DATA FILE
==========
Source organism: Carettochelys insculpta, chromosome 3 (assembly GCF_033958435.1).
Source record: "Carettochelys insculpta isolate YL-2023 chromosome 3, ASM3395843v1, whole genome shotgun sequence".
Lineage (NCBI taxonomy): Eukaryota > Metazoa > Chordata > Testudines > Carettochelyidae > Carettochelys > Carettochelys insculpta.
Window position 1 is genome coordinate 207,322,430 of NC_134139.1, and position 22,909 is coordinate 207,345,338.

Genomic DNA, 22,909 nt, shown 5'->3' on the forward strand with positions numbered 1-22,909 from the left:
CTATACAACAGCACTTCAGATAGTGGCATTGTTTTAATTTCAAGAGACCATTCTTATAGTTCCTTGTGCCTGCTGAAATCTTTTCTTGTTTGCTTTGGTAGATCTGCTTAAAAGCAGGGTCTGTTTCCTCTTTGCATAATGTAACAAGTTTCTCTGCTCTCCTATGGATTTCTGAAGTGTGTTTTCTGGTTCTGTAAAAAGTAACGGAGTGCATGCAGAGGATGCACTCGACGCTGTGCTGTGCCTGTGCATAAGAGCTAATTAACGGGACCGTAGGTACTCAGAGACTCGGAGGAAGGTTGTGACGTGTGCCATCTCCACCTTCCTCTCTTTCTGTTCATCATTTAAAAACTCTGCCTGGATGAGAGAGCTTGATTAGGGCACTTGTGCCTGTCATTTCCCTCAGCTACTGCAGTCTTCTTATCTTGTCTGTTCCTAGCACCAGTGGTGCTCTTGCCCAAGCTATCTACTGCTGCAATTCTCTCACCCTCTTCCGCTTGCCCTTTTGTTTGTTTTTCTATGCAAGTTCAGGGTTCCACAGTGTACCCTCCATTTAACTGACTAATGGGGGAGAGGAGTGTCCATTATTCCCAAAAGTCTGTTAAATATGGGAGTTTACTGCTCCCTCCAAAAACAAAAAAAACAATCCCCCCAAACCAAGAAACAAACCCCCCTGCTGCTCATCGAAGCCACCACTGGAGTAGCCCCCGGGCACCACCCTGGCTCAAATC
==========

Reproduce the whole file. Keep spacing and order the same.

Source organism: Carettochelys insculpta, chromosome 3 (assembly GCF_033958435.1).
Source record: "Carettochelys insculpta isolate YL-2023 chromosome 3, ASM3395843v1, whole genome shotgun sequence".
Lineage (NCBI taxonomy): Eukaryota > Metazoa > Chordata > Testudines > Carettochelyidae > Carettochelys > Carettochelys insculpta.
Window position 1 is genome coordinate 207,322,430 of NC_134139.1, and position 22,909 is coordinate 207,345,338.

Genomic DNA, 22,909 nt, shown 5'->3' on the forward strand with positions numbered 1-22,909 from the left:
CTATACAACAGCACTTCAGATAGTGGCATTGTTTTAATTTCAAGAGACCATTCTTATAGTTCCTTGTGCCTGCTGAAATCTTTTCTTGTTTGCTTTGGTAGATCTGCTTAAAAGCAGGGTCTGTTTCCTCTTTGCATAATGTAACAAGTTTCTCTGCTCTCCTATGGATTTCTGAAGTGTGTTTTCTGGTTCTGTAAAAAGTAACGGAGTGCATGCAGAGGATGCACTCGACGCTGTGCTGTGCCTGTGCATAAGAGCTAATTAACGGGACCGTAGGTACTCAGAGACTCGGAGGAAGGTTGTGACGTGTGCCATCTCCACCTTCCTCTCTTTCTGTTCATCATTTAAAAACTCTGCCTGGATGAGAGAGCTTGATTAGGGCACTTGTGCCTGTCATTTCCCTCAGCTACTGCAGTCTTCTTATCTTGTCTGTTCCTAGCACCAGTGGTGCTCTTGCCCAAGCTATCTACTGCTGCAATTCTCTCACCCTCTTCCGCTTGCCCTTTTGTTTGTTTTTCTATGCAAGTTCAGGGTTCCACAGTGTACCCTCCATTTAACTGACTAATGGGGGAGAGGAGTGTCCATTATTCCCAAAAGTCTGTTAAATATGGGAGTTTACTGCTCCCTCCAAAAACAAAAAAAACAATCCCCCCAAACCAAGAAACAAACCCCCCTGCTGCTCATCGAAGCCACCACTGGAGTAGCCCCCGGGCACCACCCTGGCTCAAATC